Don’t Quit on Kids

I'm not opposed to success, I just think we should accept it only if it is a by-product of our fidelity. If our primary concern is results, we will choose to work only with those who give us good ones. – Greg Boyle, Tattoos on the Heart

J. was one of my favorite students.

J. was a kid who dealt with circumstances that forced him to become an adult at a very young age. Plagued with instability in his family, he bounced from one place to another — at times, living homeless. Family issues were abundant. He endured pain, violence, indifference, and rejection at the hands of those with whom a child is supposed to place their trust. He was tough as nails.

At school, J. did an admirable job in spite of his circumstances. However, he was a student we would now label "chronically truant," and from time to time, he would have issues with a teacher — primarily due to his insistence on being addressed as an adult. Remember, this was a kid who in all other areas of his life was forced to assume the responsibilities of a grown-up. J. also had a great personality and sense of humor — once offering to drive when I went to pick him up for school (even though he was only 13) and pointing out that I was "getting a lot of gray hair" in the midst of a conversation about his need to display school appropriate behavior. While there were many things working against J. and his prospects for success, he possessed tremendous heart: a quiet strength, and determination to pursue something greater.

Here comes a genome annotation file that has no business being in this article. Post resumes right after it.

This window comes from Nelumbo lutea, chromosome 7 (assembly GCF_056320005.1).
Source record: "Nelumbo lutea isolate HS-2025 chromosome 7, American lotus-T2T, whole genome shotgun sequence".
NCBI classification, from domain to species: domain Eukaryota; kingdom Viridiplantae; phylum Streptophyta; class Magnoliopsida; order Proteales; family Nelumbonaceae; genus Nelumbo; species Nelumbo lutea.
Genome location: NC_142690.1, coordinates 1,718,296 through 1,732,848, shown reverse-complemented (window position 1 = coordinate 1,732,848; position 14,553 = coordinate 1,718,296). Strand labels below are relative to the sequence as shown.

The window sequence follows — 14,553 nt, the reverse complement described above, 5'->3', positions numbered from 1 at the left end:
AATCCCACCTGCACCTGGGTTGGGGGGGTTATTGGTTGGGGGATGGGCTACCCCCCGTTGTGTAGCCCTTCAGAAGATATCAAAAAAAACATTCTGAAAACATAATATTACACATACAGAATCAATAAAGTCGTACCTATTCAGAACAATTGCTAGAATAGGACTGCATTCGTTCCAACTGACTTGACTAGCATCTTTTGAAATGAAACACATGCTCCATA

Today, I saw J. again for the first time in years. By all measures he is now an extremely successful young man — a high school graduate, with a good job, and giving back to others through community service. I could not be more proud of what J. has accomplished. During his high school years, J. found several adults willing to heavily invest in his future — people who brought stability to his life. They recognized the importance of walking alongside a kid who had encountered more than his fair share of trauma. J.'S determination to improve his circumstances, along with the advocacy of caring adults, lead to positive results. He brought resolve and resilience to the equation. His support network of provided encouragement and hope.

The opening quote in this post provides a powerful warning about the potential pitfalls of failing to support a truly public education. When it came to the probability of good test scores, a high class rating, or absence of behavioral issues, taking a chance on J. was not a good bet. It is highly likely he would have been a school choice casualty. But, because there were adults and educators in J.'S life that were more concerned with him as a person than his potential to bolster a school letter grade, he became a success story.

I am so proud of this young man, and I am incredibly thankful to the people who have chosen to invest their time and love in his life. In my humble opinion, J. and his support network are true heroes!

Don't quit on kids.

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